Jane, right from the recollections of her childhood, shows that she is a strong character. As an orphan, she had to take responsibility for herself from a very young age, to defend herself from enemies (i.e. her aunt Mrs Reed and her cousin John Reed) but also to educate herself, through books, questionings, self-reflection, etc. Jane is a character who forms opinions, and, most importantly, can express her feelings and acknowledge them. She is an independent woman and has an independent spirit, which is quite daring from her as women, during the Victorian era, were in a place where self-expression was not encouraged. Jane is very much a modern woman at her time: she lives without a family and without the goal of finding a husband, she works, and she is not afraid to take decisions that could challenge her, for example leaving Lowood school to work as a governess, and later in the novel leaving Thornfield Hall after her heatbreaking experience with Rochester. It is no wonder that her name was given as the title of the novel: the story is about Jane, written by Jane, and focusses on her evolution through different steps in life.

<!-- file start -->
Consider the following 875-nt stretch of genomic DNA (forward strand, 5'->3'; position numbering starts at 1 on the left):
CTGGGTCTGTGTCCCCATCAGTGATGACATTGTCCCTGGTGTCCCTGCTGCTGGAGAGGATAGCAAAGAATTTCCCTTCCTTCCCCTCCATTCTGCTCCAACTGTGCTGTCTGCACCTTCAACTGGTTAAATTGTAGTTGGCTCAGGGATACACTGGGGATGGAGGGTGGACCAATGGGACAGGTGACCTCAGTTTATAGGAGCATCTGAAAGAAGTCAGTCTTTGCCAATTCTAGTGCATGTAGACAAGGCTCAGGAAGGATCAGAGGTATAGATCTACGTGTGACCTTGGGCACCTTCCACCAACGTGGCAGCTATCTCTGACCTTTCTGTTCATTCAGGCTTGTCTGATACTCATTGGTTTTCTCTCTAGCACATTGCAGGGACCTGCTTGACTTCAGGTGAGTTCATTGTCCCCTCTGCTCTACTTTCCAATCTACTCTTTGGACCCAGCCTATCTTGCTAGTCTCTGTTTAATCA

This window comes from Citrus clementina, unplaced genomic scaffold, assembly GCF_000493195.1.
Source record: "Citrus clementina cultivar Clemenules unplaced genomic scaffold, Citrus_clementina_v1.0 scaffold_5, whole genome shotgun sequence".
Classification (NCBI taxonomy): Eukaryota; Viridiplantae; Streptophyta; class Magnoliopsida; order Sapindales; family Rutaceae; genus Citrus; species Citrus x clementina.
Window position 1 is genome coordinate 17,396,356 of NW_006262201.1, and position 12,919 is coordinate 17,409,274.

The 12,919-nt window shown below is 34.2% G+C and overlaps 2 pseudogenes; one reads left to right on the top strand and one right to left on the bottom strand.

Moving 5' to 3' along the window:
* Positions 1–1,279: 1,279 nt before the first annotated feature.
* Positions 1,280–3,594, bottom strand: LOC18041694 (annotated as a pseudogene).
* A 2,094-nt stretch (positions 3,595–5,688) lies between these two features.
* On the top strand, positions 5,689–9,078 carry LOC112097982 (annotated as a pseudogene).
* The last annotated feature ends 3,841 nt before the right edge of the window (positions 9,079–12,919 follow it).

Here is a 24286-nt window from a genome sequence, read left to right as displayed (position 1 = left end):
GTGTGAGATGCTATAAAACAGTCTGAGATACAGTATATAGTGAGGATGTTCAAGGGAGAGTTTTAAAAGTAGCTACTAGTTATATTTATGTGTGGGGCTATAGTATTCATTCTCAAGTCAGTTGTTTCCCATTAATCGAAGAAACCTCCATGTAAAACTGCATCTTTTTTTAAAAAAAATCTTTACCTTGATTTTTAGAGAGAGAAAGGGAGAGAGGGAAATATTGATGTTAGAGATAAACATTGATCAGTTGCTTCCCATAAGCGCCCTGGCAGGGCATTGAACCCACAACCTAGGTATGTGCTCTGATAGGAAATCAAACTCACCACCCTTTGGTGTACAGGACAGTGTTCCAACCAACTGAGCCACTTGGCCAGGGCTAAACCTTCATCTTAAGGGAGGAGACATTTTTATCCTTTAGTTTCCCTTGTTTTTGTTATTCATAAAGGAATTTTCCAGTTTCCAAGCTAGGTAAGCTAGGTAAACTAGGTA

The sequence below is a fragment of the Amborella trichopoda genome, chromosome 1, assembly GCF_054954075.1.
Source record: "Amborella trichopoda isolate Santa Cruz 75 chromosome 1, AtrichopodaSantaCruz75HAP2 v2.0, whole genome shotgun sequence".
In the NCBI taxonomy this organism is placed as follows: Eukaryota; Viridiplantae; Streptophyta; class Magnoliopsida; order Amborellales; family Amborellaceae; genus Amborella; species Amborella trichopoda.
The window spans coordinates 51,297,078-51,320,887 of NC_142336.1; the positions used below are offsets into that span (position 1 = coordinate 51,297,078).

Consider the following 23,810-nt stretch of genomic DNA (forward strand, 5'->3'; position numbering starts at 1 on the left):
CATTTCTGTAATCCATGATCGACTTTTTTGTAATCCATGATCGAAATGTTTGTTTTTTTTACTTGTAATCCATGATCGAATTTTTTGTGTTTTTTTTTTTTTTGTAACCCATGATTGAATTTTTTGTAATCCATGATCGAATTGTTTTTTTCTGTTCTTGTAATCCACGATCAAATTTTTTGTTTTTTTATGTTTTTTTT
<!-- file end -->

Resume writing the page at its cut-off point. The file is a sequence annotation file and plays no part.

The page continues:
Rochester, on the other hand, is a much more difficult character to understand. First of all, the reader only sees him through the narrator. When Jane first arrives at Thornfield Hall, Rochester isn't there, and thus the reader knows very little about him. All we discover about him comes from what Jane, as narrator, tells us. Rochester is older than Jane, suggesting that he has had a richer experience in life. At first, Rochester is bossy, authoritative, and not very pleasant with Jane. His personality is very hard to define. However, as the stories progresses, Jane and him develop a strong bond, they find a way of communicating with each other and enjoy each other's company. As Jane develops feelings from him, she finds it difficult to hide them, while Rochester's love for her stays a secret until he finally tells her. Rochester, just like Jane, wants to have control of his life. He controls his relationships with friends, by inviting them to Thornfield, he controls Jane's work (especially at the beginning of the novel), he controls his deepest secrets as the existence of his wife Bertha is a secret. His marriage, along with his relationship with Adele's mother, suggest that the life he had when he was younger was much different than the quiet, almost solitary life he lives at Thornfield. Thus, it seems at first that Rochester and Jane are far too different to be together, but they somehow (and after a lot of struggles) find a balance. Rochester, regretting his past life and the mistakes of his youth, finds in Jane a pillar on which he can lean, a good-hearted woman who understands and forgives him. At the end of the novel, Rochester's physical disabilities put him in a fragile place, which he is not used to since he was often in a situation of power and control before.